Profits can come from betting NFL Preseason

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There were still a handful of quality viewing options available on Sunday night when the NFL embarrassingly had to call off its annual Hall of Fame game.

The Olympics offered up gymnastics, an exciting Colombia-Japan men’s soccer clash and that ending of Croatia’s thrilling upset of Spain where Dario Saric swatted away a Pau Gasol hook as time expired. Major league baseball offered up two of its most revered franchises, the Dodgers and Red Sox, playing a rare interleague series as its Sunday night showcase.

Still, not seeing our first NFL game was undoubtedly a buzz kill. Reaction on social media didn’t quite reach outrage levels, but there was certainly disappointment that we didn’t get to see quarterback Andrew Luck for even a snap. The Packers had already ruled out QBs Aaron Rodgers and backup Brett Hundley, so undrafted rookies Joe Callahan and Marquise Williams were going to handle the workload.

No, we didn’t really miss much. However, the first opportunity to cash an NFL ticket was wasted, especially if you got in on fading Green Bay before the line moved to Indianapolis -3 at many spots. The combination of Scott Tolzien and Stephen Morris was going to offer the Colts a major edge in experience alone, and you have to take any advantage you can get when it comes to betting pro football’s preseason.

There’s certainly a level of tooting my own horn to the following, but it’s just to establish credibility. Over the past six NFL preseasons, the below are my ATS records at VegasInsider.com:

2010: 29-24-2 (54.7 +227)

2011: 44-35 (55.7 +550)

2012: 35-13-1 (72.9 +1992)

2013: 26-25 (51.0 -196)

2014: 27-15 (64.3 +950)

2015: 31-13-1 (70.5 +1672)

Between sides and totals, there are always going to be opportunities to take advantage of legwork that needs to be done to consistently turn a profit in the preseason.

Personnel comes first and foremost. Who is playing? How long are they going to go? Because coaches are badgered by media during these dog days of summer on a daily basis and they often have little concrete to say, most will at least be forthcoming with that information.

There are some who simply put no effort into wanting to win these games and others who seem to relish in seeing their team be successful when they’re out there between the lines and there’s someone operating a scoreboard.

Seattle’s Pete Carroll had a ridiculous nine-game winning streak that stretched from the final game of the 2011 preseason into the 2014 opener. Carroll’s Seahawks then won the next two games by a combined margin of 75-20 to make it 11-for-12. Obviously, Seattle has been one of the NFL’s best franchises throughout his tenure, but a lot of its preseason dominance can simply be tied to a desire to be their best at all times while others are content going through the motions.

Chip Kelly’s Eagles put on a show last preseason, outscoring their first three opponents by 115-53 count as they looked for a quarterback and attempted to give all the combatants, Tim Tebow included, equal opportunities to play at a faster tempo. It will be interesting to see how Kelly handles things in his first preseason with the 49ers, but there’s a QB controversy there too.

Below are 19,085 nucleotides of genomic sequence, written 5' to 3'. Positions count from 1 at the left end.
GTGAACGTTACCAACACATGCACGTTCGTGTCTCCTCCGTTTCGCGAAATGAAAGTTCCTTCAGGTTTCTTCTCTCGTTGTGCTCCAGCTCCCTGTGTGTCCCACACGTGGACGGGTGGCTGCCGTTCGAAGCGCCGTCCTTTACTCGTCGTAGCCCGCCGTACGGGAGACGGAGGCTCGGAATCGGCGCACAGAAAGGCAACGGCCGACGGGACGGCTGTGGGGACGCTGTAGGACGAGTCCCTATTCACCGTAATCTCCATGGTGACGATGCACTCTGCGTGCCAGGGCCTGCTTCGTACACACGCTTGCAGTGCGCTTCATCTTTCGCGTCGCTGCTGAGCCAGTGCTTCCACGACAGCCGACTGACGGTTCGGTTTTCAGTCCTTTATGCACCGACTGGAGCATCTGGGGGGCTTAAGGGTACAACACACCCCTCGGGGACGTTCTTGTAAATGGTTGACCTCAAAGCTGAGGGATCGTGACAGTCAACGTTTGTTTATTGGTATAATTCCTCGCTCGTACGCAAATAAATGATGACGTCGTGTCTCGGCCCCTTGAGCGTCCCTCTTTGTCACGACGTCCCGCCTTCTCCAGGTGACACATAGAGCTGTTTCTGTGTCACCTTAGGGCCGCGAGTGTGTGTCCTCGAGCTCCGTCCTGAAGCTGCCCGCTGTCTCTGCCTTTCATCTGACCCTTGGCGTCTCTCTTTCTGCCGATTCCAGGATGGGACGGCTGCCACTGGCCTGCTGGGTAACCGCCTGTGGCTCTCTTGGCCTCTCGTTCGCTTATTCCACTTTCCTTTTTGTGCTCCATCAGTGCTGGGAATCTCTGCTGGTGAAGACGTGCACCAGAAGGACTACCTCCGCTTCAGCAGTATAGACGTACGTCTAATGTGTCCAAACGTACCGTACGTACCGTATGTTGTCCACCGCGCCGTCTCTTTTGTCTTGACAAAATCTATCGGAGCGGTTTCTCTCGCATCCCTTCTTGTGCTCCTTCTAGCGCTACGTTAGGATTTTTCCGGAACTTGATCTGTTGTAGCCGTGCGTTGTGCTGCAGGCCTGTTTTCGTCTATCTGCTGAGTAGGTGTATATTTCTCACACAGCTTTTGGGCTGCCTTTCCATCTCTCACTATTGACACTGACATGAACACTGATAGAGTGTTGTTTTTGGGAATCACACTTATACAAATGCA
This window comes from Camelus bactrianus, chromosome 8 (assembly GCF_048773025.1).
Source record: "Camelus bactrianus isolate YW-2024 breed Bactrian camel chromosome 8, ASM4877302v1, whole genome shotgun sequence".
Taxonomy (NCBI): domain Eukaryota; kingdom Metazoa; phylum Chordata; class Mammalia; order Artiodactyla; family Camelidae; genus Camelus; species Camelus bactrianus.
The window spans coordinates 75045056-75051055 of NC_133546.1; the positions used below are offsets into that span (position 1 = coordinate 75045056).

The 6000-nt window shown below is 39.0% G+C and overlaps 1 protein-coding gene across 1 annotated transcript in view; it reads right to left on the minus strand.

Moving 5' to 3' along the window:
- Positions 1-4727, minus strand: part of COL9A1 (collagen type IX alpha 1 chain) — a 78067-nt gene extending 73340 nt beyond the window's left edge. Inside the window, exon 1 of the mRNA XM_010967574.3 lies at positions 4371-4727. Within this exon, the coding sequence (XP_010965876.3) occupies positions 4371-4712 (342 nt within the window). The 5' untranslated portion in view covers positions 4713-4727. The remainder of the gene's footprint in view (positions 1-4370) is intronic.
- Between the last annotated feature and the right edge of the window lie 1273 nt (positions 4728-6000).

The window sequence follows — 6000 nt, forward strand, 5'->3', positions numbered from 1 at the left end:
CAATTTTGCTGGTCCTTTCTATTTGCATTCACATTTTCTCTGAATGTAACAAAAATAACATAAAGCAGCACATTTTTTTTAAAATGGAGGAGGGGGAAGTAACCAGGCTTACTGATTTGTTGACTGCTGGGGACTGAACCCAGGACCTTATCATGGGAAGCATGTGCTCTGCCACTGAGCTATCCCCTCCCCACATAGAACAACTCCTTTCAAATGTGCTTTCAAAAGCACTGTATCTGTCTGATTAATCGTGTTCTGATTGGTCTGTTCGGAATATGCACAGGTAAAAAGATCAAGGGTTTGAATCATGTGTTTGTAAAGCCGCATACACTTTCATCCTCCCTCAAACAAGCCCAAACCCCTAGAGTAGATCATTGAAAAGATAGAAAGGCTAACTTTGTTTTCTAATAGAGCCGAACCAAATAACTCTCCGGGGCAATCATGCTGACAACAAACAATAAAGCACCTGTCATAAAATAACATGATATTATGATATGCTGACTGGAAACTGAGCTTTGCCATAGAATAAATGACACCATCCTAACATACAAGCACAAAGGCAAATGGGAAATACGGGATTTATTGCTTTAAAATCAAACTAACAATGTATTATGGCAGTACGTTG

Minnesota’s Mike Zimmer won all four of his preseason contests in his first year as head coach and then went 4-0 last year before losing a fifth preseason contest the Vikings were only playing due to their appearance in the Hall of Fame game. Even though he’s downplayed the Vikes’ success in these exhibitions, it’s clear that how he and his staff coach them produces results.

Bill Belichick has never put much emphasis on what transpires in August, but saw Deflategate interfere with his handling of Tom Brady and Jimmy Garoppolo affect last year. This year will yield more of the same now that it’s certain Brady will be unavailable for the regular season’s first four games, which means Belichick will have to walk the line of preparing Garoppolo to start while also making sure he keeps him upright until the lights come on.

Andy Reid has never been big on preseason results, but fellow QB gurus-turned-head coaches like Sean Payton and Gary Kubiak seem to have more success than most. It’s not a quarterback thing, either. Jason Garrett has had little success with the Cowboys this time of year, while Ken Whisenhunt, now offensive coordinator in San Diego, mostly struggled in August while with Tennessee and Arizona.

Although we’ve mostly talked coaches, that’s not the end-all, be-all with what you need to know to take advantage of a time where spreads aren’t bloated and uncertainly prevails due to playing time concerns involved with giving everyone a fair look.

There’s definitely a level of nuance to it, but anyone who tells you you can’t consistently bank on the NFL preseason because it’s too difficult to predict simply doesn’t know where to look. It’s too bad that overlooking the field conditions in Canton until it was too late to prevent the Hall of Fame game’s cancellation kept us from one additional chance to capitalize.

Website: VegasInsider.com

About the Author
Tony Mejia

Tony Mejia

Tony Mejia has been a national writer for nearly two decades and has covered NBA and college basketball as a columnist, analyst, handicapper, and bracketologist for CBS Sports, Pro Basketball News, and numerous other sites.

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